We have the usual blindness of the expert here. Which is to be expert in one field and never bother to look up and consider the rest of the world.
So, why do foreign holidays exist? Because people like them. Hey, perhaps they shouldn’t, that’s a fair claim to make. Except that value is in the measurement of the recipient of what they think is value. Utility always being at personal and individual valuations that is. It may well be that you wouldn’t put out for a tenner but that you would, as with Demi Moore in that movie, for a $ million. Or even for freebie with Robert Redford and not for a fortune with Bernard Manning. They’re all personal valuations.
So, foreign holidays exist because people like them. That is, it increases wealth by being able to have them. Which is the point not being considered here:
Last weekend’s rapid government U-turn over travel to Spain has left both tourists and holiday companies reeling. Who can be sure of flying to any country if a quarantine can be imposed at such short notice? Arguments are now raging over whether the government acted too impulsively and failed to consider the consequences. Yet, for the most part, these all miss an essential point: that encouraging travel abroad in the middle of a pandemic makes no epidemiological sense.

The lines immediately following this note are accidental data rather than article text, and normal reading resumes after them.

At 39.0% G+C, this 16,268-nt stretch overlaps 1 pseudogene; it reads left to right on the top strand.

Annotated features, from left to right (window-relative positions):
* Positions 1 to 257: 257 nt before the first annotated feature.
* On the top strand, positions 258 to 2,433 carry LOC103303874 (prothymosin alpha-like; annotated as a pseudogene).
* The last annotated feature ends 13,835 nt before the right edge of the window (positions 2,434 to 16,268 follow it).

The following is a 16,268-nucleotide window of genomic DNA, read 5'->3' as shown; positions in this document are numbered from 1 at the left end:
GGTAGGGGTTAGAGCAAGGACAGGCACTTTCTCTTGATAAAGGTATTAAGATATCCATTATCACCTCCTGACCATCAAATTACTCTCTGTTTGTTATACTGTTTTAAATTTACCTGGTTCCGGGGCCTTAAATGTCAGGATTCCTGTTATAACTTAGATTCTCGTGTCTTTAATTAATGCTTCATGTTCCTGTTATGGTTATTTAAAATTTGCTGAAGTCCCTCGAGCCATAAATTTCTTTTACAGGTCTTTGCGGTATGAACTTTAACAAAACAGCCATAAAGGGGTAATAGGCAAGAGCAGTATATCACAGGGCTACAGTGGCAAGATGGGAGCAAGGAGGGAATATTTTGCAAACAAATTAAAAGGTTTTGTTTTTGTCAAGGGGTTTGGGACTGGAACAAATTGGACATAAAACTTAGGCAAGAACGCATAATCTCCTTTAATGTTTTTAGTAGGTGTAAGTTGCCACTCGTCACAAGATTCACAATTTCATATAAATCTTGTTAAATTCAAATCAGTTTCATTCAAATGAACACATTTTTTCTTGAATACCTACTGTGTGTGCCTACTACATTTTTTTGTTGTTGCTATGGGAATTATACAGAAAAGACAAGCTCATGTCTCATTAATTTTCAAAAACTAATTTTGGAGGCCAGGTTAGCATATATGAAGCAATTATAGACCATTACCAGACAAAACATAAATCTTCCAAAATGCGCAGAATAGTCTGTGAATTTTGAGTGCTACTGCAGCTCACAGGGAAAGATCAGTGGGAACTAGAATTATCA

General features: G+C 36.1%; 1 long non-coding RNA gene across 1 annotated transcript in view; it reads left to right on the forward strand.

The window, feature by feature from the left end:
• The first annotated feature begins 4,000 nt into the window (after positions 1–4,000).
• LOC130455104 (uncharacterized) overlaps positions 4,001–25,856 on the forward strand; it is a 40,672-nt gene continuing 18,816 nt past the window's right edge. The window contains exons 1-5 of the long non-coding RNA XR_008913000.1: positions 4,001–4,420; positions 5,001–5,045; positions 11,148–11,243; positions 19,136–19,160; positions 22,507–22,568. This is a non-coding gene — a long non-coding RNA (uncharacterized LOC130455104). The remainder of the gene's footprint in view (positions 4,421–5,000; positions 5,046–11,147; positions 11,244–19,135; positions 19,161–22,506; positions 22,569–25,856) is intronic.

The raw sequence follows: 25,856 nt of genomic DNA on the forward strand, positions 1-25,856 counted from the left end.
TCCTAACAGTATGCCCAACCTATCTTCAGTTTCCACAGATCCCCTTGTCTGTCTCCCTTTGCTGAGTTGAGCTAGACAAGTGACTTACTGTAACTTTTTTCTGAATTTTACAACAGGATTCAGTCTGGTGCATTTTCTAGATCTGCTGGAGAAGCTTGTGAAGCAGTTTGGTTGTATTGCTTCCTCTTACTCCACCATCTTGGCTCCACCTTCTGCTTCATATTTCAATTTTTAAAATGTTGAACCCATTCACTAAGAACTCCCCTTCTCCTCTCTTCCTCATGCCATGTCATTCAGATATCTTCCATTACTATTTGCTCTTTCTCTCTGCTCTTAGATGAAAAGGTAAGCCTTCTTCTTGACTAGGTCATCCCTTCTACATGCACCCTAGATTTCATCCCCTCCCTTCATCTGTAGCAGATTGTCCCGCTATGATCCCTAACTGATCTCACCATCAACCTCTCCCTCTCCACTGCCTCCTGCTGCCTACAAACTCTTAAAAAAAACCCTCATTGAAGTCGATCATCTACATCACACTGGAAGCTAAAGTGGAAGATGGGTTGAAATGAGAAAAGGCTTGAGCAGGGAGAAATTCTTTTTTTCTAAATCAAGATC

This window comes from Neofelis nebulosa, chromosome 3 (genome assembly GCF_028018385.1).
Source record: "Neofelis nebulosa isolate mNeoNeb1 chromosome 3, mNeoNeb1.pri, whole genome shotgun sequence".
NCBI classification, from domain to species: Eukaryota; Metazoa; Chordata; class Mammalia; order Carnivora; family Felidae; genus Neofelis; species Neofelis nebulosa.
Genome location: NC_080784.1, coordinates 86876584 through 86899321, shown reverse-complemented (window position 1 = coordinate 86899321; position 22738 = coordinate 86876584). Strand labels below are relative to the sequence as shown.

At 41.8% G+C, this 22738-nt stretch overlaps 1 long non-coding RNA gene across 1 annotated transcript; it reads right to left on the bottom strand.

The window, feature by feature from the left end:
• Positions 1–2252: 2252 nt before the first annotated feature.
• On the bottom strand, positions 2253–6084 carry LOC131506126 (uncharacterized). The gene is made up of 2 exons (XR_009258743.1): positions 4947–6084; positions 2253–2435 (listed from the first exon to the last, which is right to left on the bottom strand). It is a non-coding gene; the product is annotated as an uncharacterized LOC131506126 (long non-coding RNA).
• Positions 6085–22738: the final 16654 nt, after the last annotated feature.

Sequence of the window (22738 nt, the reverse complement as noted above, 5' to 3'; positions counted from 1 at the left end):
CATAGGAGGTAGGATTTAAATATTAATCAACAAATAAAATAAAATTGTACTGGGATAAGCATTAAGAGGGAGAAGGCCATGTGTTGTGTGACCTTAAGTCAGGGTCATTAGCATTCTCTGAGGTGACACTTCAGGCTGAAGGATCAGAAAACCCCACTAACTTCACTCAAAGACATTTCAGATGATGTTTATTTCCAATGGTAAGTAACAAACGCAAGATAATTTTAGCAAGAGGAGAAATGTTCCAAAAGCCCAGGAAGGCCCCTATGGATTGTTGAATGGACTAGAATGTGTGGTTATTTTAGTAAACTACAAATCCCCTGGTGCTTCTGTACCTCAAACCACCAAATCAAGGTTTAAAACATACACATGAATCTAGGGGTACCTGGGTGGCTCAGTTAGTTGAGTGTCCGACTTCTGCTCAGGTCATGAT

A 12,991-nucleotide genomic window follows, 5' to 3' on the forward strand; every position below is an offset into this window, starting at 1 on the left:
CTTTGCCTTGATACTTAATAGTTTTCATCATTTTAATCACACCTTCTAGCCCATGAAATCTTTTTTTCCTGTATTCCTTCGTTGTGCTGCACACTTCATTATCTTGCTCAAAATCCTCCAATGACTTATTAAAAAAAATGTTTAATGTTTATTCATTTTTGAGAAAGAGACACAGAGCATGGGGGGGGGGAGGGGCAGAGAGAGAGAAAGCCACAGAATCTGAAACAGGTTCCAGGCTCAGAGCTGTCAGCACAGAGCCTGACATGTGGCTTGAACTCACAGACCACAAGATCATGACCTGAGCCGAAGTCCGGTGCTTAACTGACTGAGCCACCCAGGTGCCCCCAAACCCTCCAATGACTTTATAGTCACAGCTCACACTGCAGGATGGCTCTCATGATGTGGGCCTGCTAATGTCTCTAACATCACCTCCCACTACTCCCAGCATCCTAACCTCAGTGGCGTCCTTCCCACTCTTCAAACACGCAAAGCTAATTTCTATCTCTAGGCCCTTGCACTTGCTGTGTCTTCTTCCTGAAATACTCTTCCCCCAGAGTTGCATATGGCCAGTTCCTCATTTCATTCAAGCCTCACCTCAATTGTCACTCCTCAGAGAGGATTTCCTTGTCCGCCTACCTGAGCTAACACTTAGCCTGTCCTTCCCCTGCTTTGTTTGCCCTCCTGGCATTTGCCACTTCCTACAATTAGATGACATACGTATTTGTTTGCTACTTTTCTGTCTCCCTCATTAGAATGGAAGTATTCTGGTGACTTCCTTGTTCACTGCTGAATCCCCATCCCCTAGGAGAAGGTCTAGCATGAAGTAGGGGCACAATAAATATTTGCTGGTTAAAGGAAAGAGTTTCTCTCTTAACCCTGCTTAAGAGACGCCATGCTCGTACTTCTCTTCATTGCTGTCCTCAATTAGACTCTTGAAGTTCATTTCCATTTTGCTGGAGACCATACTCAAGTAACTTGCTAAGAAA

With every arriving overseas visitor or returning holidaymaker, the risk of bringing Covid-19 into the country increases. The government has so far justified allowing this travel because it believes community transmission of the virus in the UK is inevitable until a vaccine arrives. It is not.
Great Britain and the island of Ireland are just that – islands. Other islands, such as New Zealand and Taiwan, have shown that the Covid-19 virus can be eliminated like the first Sars virus. In these countries, life is going on largely as usual with families gathering, full stands at sporting events, and internal economies almost back to normal. Shakespeare called England: “This fortress built by nature for herself against infection.” And now the Independent Sage committee (which shadows Britain’s official science advisory group) and other experts have called for a goal of zero coronavirus – elimination of the virus – rather than settling for suppression.
We can have zero coronavirus, just kill everyone. Do the Masada style lottery and get to it – I’ll take the Josephus place* in the ordering please. Or lock everyone into their own little bubble and wait a couple of months. But those solutions have costs, costs which we think might be higher than the benefits gained.
No foreign holidays is a cost. What is the gain to be had from that loss? Which is the question that isn’t being asked here. And that is the expert mistake being made. They are calling for the solution to be on their terms, to accord with their goals, without actually doing that necessary cost benefit analysis of the plan overall.
So, for British people planning their summer holidays, it would mean replacing trips abroad with UK travel.
Well, yes, but this is to entirely ,miss the point of why people don;t do this already, or all the time. Because foreign holidays are perceived to be more valuable than domestic ones. Thus the question should be, has to be, is the loss of this value worth it? Well, where’s your numbers then?
*Yes, I know, different incident. It was my great uncle who did the Penguin translation after all.